Grow wildflowers from seed with these seeds
of wisdom from an avid gardener.
By Marcia Tatroe
There was a time when my garden was stuffed to the gills with annual and biennial flowers. All I had to do was scatter seeds where I wanted them to grow and a floral extravaganza ensued: amaranth, bachelor’s buttons, bells of Ireland, several types of poppies, calendula, bluebells, forget-me-nots, corn cockles, feverfew, hollyhocks, nigellas, red flax and sweet William.
Most varieties self-sowed thereafter, providing years of color from one packet of seeds. Then, one by one, these stalwarts gradually disappeared. Today, nary a poppy remains. After years of flowers going to seed there must be a seed bank of millions in my soil, but they won’t germinate. How is this possible?
Gardens change over time. Some things like weather and water availability are out of any gardener’s control, but I suspect in my case the two factors most responsible are crowding and a heavy layer of organic mulch. Flowers from meadow and prairie origins need sunlight to germinate, those from desert regions even more so.
As my garden has matured, very little sunlight reaches the ground. Organic mulches that mitigate water loss and encourage a healthy population of soil microorganisms effectively block light from reaching the soil. Furthermore, organic mulches composed of garden trimmings, wood and bark may contain chemical compounds that inhibit seed germination, which explains why these same mulches are so good at suppressing weed growth.
To ensure a “floral extravaganza” from seed in your garden, clear away accumulated mulches and start with bare soil. Organic mulches are great for conserving moisture and suppressing weeds, but they block the sunlight that seeds need to germinate.
The key to producing a flower display from seed is to start with bare soil. This is why vegetable seeds readily germinate for me and flower seeds no longer do. My vegetable garden is stripped after harvest, so that new lettuce, peas, spinach and other seeds have no competition from either water- and moisture-stealing roots, or light obscured by companion plants. If you want to grow flowers from seeds as easily as you grow vegetables, the first consideration is to choose a site with as much sunlight as possible, no less than six to eight hours a day.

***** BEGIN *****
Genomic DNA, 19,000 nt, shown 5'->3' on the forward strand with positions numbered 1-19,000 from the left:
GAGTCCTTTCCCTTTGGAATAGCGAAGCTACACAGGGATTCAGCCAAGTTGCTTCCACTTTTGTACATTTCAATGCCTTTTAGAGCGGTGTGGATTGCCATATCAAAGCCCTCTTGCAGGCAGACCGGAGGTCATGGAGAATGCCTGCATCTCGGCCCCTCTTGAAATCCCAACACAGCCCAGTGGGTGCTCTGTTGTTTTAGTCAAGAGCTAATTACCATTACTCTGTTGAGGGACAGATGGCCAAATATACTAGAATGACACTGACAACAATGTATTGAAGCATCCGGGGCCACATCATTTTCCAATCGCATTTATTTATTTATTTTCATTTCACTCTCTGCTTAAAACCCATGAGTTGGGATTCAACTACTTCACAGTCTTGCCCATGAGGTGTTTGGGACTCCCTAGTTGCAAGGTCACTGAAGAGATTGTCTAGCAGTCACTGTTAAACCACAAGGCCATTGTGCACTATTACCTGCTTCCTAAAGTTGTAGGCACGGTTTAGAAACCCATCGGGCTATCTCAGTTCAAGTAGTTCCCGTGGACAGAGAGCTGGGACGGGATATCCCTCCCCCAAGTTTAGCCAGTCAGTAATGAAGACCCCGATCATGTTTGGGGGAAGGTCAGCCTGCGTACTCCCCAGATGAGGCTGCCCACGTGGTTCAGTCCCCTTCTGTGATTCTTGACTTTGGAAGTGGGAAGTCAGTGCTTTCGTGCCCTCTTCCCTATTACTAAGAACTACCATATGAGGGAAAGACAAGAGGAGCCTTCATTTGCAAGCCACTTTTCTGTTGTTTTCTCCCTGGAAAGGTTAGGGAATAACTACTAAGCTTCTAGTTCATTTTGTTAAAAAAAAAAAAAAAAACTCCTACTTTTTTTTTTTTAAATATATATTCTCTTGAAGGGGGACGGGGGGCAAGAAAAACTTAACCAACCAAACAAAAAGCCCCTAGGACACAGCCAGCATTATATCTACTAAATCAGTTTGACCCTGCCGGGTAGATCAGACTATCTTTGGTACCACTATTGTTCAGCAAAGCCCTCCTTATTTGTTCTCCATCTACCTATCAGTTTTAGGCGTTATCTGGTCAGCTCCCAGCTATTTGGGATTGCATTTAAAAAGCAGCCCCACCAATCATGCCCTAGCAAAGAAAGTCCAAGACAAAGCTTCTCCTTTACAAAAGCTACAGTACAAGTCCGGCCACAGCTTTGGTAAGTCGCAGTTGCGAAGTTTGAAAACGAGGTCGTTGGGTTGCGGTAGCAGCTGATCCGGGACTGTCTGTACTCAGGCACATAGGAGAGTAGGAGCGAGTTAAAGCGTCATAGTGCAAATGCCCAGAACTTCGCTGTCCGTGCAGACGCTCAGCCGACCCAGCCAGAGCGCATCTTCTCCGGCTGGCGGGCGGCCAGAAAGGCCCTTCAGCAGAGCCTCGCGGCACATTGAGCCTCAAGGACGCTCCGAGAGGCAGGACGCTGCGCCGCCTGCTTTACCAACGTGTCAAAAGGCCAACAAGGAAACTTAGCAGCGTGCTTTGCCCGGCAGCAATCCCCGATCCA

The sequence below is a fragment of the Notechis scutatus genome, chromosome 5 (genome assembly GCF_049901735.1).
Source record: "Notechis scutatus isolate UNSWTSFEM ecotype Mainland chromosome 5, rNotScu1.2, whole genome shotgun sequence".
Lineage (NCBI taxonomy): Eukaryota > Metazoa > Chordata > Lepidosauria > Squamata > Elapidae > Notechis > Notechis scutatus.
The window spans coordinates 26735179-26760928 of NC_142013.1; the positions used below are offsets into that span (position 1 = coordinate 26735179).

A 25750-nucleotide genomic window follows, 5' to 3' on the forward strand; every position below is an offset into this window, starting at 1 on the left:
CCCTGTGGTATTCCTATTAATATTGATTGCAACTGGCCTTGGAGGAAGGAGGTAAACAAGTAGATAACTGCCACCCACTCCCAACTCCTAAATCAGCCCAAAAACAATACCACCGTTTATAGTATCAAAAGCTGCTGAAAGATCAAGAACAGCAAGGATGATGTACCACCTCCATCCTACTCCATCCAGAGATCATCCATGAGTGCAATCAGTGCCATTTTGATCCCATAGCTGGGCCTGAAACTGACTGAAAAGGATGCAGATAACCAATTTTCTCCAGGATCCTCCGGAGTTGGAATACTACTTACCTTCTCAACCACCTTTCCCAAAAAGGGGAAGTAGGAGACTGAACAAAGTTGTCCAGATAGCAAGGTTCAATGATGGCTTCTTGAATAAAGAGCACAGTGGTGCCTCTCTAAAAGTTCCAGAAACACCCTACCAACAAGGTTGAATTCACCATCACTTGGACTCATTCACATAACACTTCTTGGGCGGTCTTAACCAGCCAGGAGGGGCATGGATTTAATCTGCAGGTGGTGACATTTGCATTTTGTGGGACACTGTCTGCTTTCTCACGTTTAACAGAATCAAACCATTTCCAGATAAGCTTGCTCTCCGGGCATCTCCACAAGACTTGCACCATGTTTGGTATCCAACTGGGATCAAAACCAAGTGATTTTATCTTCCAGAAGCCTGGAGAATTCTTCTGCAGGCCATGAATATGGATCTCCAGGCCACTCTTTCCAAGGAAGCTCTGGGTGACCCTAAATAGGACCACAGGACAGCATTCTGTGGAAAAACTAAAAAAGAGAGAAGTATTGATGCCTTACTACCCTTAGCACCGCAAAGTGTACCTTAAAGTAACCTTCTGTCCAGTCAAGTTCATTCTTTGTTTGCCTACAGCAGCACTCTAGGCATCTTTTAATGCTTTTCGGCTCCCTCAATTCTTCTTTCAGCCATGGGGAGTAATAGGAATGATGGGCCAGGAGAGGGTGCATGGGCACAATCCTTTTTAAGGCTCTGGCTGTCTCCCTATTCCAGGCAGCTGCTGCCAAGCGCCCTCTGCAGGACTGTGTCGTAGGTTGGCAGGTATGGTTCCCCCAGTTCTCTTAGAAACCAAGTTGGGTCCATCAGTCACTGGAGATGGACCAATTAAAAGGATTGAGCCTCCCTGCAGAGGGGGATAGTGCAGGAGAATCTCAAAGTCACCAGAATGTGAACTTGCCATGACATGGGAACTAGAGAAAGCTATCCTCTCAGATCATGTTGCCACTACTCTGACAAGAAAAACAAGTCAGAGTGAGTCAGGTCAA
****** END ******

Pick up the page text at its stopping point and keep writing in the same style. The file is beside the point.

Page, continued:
[pp_gallery gallery_id=”10617″ width=”180″ height=”180″]Also choose a site that isn’t currently hosting a robust population of persistent weeds, such as bindweed, Canadian thistle or smooth brome, that can easily outcompete wildflowers. Pull up or dig out dock, common mallow, crabgrass, dandelions, salsify and any other unwanted vegetation. Rake the soil, leaving it slightly lumpy (you’re going for muffin rather than cake batter), because an uneven surface is better at catching and trapping seeds. Plant early in spring, choosing a day when snow or rain is forecast.
When broadcasting seeds use care not to sow too thickly to prevent overcrowding. After sowing, rake lightly to cover the seeds with soil. Good germination requires contact between the seed and the soil. For small areas use a board to firmly press seeds into the soil. For larger areas rent a roller like the type used to establish lawn grasses. Spread 1 to 2 inches of seed-free straw over the planted bed to help keep in moisture.
Water often enough to keep the seedbed evenly moist for six weeks or until the seedlings are growing strongly. Cut, rather than pull, any weeds to prevent displacing seeds and seedlings.
If all goes well, by June you should have flowers. To have color all summer choose a mix of cool-season varieties—corn cockles, bachelor’s buttons, Canterbury bells, American basket flower and holy thistle—and warm-season flowers like amaranth, China aster, cosmos, snow-on-the-mountain, four o’clocks and kiss-me-over-the–garden-gate. If you can grow vegetables from seed, flowers should be a piece of cake!
Centennial gardener Marcia Tatroe advocates using drought-tolerant native plants and indigenous materials to create a gardening aesthetic unique to this region.